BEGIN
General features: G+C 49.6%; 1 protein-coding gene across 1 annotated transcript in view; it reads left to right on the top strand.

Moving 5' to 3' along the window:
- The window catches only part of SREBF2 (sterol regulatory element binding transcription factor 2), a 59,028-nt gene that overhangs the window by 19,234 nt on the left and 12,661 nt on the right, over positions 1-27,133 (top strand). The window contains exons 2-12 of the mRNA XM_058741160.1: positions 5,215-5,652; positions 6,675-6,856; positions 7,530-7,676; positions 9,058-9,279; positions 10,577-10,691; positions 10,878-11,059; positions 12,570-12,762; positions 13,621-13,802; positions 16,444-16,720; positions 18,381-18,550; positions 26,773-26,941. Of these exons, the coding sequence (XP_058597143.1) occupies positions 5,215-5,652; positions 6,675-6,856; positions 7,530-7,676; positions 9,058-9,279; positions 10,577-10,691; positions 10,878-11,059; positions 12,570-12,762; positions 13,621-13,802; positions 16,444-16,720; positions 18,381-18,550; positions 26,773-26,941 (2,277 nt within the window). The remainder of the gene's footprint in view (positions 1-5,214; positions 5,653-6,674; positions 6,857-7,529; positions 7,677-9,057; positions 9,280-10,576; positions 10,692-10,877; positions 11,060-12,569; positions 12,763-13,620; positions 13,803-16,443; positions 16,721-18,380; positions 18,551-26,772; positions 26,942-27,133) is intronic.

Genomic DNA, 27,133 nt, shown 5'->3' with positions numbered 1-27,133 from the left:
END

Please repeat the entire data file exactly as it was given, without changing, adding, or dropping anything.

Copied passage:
General features: G+C 49.6%; 1 protein-coding gene across 1 annotated transcript in view; it reads left to right on the top strand.

Moving 5' to 3' along the window:
- The window catches only part of SREBF2 (sterol regulatory element binding transcription factor 2), a 59,028-nt gene that overhangs the window by 19,234 nt on the left and 12,661 nt on the right, over positions 1-27,133 (top strand). The window contains exons 2-12 of the mRNA XM_058741160.1: positions 5,215-5,652; positions 6,675-6,856; positions 7,530-7,676; positions 9,058-9,279; positions 10,577-10,691; positions 10,878-11,059; positions 12,570-12,762; positions 13,621-13,802; positions 16,444-16,720; positions 18,381-18,550; positions 26,773-26,941. Of these exons, the coding sequence (XP_058597143.1) occupies positions 5,215-5,652; positions 6,675-6,856; positions 7,530-7,676; positions 9,058-9,279; positions 10,577-10,691; positions 10,878-11,059; positions 12,570-12,762; positions 13,621-13,802; positions 16,444-16,720; positions 18,381-18,550; positions 26,773-26,941 (2,277 nt within the window). The remainder of the gene's footprint in view (positions 1-5,214; positions 5,653-6,674; positions 6,857-7,529; positions 7,677-9,057; positions 9,280-10,576; positions 10,692-10,877; positions 11,060-12,569; positions 12,763-13,620; positions 13,803-16,443; positions 16,721-18,380; positions 18,551-26,772; positions 26,942-27,133) is intronic.

Genomic DNA, 27,133 nt, shown 5'->3' with positions numbered 1-27,133 from the left: